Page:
These are the findings of a report published in Brussels by the European Monitoring Center for Drugs and Drug Addiction.
“It’s a result of the sweeping changes that have happened in the Czech Republic after the 1989 revolution. Until then, Czechs had relatively little experience with drugs. Mostly young people very quickly got acquainted with the West’s drug addiction,” said the center’s expert, Paul Griffiths.
Domestic experts pin marijuana and ecstasy’s large popularity on something else. Getting hold of both drugs is very easy in the Czech Republic, and also cheap. “Ecstasy’s price has fallen in recent years by two thirds. You can buy a tablet for 100 crowns,” said JiřÃ Presl of the Drop In organization, which focuses on drug issues.
Presl warned mainly about ecstasy, which is used most often by attendees at weekend dance parties. “People underestimate this drug and think they’re not at any risk. That’s a mistake. Long-term use can lead to psychological addiction,” Presl said.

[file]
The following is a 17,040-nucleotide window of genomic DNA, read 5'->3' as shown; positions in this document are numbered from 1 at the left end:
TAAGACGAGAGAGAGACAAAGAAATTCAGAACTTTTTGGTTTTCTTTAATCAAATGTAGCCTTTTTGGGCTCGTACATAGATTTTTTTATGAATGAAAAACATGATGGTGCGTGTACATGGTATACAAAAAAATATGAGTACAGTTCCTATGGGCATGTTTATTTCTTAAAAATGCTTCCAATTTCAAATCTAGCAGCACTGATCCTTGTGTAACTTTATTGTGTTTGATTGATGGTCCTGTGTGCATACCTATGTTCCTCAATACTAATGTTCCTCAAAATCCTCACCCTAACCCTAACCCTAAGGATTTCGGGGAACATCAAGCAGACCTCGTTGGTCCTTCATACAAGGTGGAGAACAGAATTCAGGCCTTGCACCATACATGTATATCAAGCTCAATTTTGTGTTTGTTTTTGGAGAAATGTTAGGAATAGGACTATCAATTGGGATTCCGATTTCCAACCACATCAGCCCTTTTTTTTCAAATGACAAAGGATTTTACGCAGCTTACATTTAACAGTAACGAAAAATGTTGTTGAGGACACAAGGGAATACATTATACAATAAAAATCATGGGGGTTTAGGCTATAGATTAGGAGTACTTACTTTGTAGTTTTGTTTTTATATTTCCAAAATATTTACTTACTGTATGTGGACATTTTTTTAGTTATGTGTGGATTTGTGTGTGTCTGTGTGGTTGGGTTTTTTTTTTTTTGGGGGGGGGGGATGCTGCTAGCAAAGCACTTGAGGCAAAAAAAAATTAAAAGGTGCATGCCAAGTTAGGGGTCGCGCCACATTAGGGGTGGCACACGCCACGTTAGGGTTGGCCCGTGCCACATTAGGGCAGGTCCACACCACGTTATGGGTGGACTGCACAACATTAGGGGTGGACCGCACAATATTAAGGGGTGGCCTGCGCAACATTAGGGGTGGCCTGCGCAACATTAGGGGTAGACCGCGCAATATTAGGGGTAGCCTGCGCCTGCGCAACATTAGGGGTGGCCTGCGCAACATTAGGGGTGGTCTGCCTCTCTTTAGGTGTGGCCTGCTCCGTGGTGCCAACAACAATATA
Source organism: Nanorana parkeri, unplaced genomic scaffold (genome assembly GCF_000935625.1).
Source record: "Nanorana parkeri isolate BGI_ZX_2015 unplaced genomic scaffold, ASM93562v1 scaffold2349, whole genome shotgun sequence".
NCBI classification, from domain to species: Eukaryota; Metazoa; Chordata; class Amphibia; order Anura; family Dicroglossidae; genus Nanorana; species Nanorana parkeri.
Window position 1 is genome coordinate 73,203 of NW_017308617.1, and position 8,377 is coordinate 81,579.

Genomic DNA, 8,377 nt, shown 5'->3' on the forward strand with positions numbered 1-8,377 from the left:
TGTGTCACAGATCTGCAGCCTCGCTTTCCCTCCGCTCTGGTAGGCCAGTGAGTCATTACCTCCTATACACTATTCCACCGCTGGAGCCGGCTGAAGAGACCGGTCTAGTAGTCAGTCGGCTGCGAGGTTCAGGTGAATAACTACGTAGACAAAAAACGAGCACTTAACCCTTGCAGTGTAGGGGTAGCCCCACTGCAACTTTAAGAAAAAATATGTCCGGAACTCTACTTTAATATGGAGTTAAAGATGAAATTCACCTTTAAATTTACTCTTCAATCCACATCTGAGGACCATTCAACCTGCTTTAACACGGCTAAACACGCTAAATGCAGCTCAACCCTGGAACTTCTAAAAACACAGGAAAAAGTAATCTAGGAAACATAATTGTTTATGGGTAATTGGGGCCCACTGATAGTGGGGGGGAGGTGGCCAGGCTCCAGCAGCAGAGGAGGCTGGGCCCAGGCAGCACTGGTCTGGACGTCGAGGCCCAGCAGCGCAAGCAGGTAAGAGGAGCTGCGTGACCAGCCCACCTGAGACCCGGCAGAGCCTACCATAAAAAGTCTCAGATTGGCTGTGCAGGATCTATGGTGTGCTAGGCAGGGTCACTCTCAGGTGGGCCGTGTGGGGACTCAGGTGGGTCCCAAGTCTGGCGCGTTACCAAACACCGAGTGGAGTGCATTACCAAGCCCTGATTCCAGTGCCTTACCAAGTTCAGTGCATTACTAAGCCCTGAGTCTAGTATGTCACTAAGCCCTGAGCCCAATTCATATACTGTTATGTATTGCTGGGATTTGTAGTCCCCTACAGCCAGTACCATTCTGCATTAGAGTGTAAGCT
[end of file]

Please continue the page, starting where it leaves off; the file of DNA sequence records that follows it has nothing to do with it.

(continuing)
Better-informed young people could bring about a change, according to Presl. An information campaign about ecstasy’s risks – and that of other drugs – is counted on as part of an anti-drug campaign until 2009, but must first be approved by the government in December.
European experts in their report also pointed to positive developments. “The good news is that the number of people who died as a result of overdoses has fallen,” said Georges Estievenart, director of the European drug monitoring center.
Chart: How many people take drugs (aged 15 to 34, in percent)
1. Czech Republic6 %
2. Ireland 5 %
3. Great Britain 4,5 %
1. Czech Republic 22,1 %
2. Great Britain 20 %
3. Spain 17,7 %